As pointed out in the comments one potential problem is the use of a single pull up resistor, (R1), for all the optocouplers. For correct operation each optocoupler should have a separate pull up resistor, (and they should not be all tied together, for example - remove the extra wire segment between each pin 1). In your original schematic if you were to trigger one optocoupler all the others would become disabled (to some degree but not guaranteed).
As for the base resistor, that determines the base current in the transistor according to (Vin - Vbe)/Rb in your case (3.3V - 0.7V) / 10k = 0.26mA. This base current is then multiplied by the gain of the transistor to give the collector current (max). A typical MPS2222A has a gain as low as 35 with low base current, so the collector current could potentially be as low as 9.1mA, that should be well enough to turn on the optocoupler, (the 20mA spec might be a max).
Another point from a comment is that the each I/O port could most likely sink enough current to turn on an optocoupler without even using the transistor. You would just connect each I/O pin directly to each pin 2 of the optocoupler, keep a 200 ohm pull up on each pin 1 but instead of using 5V use the main system's 3.3V at the top of each resistor. In this case the optocoupler LED current would be about 10.5mA, and the logic would be reversed, (a low on the I/O pin turns on the optocoupler).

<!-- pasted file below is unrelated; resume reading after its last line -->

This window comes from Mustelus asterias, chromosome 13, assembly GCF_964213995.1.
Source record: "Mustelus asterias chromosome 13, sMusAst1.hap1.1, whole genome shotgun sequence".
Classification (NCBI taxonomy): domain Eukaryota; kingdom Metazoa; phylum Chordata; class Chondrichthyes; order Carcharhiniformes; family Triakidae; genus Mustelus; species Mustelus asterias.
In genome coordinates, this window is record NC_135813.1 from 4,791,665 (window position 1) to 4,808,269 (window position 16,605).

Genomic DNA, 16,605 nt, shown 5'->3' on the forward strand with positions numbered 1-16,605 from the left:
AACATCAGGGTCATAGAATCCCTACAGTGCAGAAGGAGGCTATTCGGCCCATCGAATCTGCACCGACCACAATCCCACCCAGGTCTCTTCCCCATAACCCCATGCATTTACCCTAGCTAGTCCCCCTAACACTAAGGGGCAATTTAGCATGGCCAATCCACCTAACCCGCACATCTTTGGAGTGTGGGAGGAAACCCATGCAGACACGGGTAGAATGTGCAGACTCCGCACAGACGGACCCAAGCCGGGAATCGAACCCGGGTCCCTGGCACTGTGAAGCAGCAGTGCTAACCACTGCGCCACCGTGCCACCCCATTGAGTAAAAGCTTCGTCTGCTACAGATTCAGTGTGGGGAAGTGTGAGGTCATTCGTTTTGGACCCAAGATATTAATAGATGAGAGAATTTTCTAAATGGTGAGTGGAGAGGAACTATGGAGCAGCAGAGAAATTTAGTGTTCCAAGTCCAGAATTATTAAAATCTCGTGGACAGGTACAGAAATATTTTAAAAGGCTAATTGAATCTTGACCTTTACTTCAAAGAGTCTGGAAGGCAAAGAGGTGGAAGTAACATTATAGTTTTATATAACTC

Also note that you will need to have a power and load connected to the output pins of the optocoupler to verify the switching action. (Your schematic does not show what is connected at those points.) Unlike a mechanical relay you cannot normally measure the on/off switching with just a DVM placed on the open pins.